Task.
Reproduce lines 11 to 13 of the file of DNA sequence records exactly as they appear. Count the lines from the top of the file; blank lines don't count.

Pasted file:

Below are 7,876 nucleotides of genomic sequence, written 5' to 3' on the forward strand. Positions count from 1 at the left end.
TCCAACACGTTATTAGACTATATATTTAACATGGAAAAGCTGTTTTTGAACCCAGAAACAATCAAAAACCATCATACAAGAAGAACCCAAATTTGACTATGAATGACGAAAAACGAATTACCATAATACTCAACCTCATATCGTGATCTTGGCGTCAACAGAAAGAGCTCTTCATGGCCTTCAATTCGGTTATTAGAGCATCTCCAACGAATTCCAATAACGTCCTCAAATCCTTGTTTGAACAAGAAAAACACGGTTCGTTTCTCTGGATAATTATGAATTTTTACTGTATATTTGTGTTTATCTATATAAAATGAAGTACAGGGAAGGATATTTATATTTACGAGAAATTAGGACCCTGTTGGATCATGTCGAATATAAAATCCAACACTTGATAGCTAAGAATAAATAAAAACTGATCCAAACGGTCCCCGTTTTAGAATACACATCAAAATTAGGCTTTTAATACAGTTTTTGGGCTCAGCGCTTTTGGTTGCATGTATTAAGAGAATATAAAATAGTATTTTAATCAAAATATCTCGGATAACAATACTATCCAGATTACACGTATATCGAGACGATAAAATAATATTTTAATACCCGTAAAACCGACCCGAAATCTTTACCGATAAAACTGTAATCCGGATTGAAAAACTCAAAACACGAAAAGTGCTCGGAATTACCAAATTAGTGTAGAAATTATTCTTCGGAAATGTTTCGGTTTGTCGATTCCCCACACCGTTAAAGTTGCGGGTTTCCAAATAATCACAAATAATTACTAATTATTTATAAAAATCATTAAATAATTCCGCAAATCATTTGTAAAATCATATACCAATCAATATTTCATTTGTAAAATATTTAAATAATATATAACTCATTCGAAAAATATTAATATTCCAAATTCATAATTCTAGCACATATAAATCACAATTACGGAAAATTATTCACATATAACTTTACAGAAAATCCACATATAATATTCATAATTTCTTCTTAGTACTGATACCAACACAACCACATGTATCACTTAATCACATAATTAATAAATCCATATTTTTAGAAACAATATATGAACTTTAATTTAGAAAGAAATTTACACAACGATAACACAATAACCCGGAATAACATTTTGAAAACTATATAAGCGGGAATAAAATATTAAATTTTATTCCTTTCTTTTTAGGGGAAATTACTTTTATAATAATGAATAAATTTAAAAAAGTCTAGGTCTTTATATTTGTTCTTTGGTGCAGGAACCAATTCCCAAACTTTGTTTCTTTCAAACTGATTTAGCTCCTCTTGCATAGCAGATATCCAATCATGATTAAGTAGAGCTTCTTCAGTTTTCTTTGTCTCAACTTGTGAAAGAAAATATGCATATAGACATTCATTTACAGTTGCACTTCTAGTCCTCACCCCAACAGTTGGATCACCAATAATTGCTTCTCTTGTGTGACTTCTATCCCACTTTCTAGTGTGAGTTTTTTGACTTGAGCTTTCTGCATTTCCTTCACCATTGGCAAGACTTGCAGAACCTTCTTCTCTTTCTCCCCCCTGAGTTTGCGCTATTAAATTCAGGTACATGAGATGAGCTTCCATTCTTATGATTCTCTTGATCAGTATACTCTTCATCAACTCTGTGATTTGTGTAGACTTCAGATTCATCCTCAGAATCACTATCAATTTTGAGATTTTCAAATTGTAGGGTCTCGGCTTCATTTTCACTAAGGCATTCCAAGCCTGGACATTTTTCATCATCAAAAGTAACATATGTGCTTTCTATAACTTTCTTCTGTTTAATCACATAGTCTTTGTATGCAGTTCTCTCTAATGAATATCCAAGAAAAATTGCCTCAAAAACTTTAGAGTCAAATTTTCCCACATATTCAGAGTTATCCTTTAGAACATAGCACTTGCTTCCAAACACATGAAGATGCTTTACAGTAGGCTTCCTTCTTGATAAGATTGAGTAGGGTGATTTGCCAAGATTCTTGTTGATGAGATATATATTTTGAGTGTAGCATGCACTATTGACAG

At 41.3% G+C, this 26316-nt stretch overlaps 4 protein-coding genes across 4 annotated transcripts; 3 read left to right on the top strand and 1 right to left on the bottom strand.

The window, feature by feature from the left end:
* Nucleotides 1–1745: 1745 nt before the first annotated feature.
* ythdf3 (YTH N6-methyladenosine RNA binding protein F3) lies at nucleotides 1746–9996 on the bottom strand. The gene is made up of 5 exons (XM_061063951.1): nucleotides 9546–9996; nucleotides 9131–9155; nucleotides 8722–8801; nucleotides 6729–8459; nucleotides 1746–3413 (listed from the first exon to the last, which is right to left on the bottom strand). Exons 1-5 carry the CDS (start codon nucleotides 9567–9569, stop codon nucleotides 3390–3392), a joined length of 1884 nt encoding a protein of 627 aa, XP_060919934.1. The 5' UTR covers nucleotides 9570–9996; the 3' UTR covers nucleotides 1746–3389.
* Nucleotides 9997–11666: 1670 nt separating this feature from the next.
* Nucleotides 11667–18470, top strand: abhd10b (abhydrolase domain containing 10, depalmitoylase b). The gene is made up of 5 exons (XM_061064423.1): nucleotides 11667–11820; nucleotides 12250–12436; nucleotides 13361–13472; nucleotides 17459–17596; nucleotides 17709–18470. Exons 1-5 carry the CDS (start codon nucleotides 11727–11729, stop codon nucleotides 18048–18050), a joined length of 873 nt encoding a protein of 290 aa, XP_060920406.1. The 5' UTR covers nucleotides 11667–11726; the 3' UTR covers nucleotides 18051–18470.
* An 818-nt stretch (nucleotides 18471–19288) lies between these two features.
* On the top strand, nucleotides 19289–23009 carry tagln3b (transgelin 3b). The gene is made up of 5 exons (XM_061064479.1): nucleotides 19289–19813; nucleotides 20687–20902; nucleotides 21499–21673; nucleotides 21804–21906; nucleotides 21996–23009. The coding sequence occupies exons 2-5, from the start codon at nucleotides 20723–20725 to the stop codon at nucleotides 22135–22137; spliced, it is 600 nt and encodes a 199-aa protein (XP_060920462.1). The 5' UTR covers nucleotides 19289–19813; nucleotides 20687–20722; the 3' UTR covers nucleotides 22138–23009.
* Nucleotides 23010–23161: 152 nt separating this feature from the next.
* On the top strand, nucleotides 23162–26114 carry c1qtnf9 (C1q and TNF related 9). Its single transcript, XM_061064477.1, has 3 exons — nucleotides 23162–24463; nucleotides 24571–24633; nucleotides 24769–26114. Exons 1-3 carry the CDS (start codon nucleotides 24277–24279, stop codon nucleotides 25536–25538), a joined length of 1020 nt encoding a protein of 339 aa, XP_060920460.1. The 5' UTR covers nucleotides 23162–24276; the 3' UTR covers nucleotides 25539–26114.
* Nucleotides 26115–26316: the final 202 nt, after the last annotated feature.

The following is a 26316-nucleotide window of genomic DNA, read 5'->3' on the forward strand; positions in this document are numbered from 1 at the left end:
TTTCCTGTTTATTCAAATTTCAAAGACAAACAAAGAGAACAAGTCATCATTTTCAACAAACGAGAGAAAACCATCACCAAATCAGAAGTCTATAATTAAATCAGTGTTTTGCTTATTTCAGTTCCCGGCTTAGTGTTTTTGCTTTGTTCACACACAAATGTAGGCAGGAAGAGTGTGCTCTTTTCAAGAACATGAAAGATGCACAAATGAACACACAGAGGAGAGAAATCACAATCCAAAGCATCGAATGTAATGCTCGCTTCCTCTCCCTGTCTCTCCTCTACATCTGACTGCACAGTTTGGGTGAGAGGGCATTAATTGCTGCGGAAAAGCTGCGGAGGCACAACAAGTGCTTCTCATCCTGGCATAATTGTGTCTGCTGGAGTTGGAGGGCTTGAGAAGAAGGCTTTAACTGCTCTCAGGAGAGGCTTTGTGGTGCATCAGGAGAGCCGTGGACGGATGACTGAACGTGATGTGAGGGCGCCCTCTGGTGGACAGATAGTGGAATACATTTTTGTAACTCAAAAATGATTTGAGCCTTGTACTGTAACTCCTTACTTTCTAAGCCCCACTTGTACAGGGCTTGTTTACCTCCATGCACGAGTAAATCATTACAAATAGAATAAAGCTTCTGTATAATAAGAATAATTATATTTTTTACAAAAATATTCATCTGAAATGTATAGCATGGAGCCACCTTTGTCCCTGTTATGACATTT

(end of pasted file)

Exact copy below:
* Nucleotides 23010–23161: 152 nt separating this feature from the next.
* On the top strand, nucleotides 23162–26114 carry c1qtnf9 (C1q and TNF related 9). Its single transcript, XM_061064477.1, has 3 exons — nucleotides 23162–24463; nucleotides 24571–24633; nucleotides 24769–26114. Exons 1-3 carry the CDS (start codon nucleotides 24277–24279, stop codon nucleotides 25536–25538), a joined length of 1020 nt encoding a protein of 339 aa, XP_060920460.1. The 5' UTR covers nucleotides 23162–24276; the 3' UTR covers nucleotides 25539–26114.
* Nucleotides 26115–26316: the final 202 nt, after the last annotated feature.